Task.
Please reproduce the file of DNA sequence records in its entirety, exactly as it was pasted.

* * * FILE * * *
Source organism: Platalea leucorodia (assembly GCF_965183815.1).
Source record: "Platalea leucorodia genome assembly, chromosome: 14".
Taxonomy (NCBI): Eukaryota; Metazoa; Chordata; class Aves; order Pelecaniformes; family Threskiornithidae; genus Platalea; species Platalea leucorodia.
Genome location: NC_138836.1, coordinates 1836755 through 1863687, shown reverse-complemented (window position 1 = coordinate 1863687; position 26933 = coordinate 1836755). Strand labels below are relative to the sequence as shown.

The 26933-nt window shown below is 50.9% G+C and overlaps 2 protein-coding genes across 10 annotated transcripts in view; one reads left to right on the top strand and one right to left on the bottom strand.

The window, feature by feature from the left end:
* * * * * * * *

Source organism: Platalea leucorodia (assembly GCF_965183815.1).
Source record: "Platalea leucorodia genome assembly, chromosome: 14".
Taxonomy (NCBI): Eukaryota; Metazoa; Chordata; class Aves; order Pelecaniformes; family Threskiornithidae; genus Platalea; species Platalea leucorodia.
Genome location: NC_138836.1, coordinates 1836755 through 1863687, shown reverse-complemented (window position 1 = coordinate 1863687; position 26933 = coordinate 1836755). Strand labels below are relative to the sequence as shown.

The 26933-nt window shown below is 50.9% G+C and overlaps 2 protein-coding genes across 10 annotated transcripts in view; one reads left to right on the top strand and one right to left on the bottom strand.

The window, feature by feature from the left end: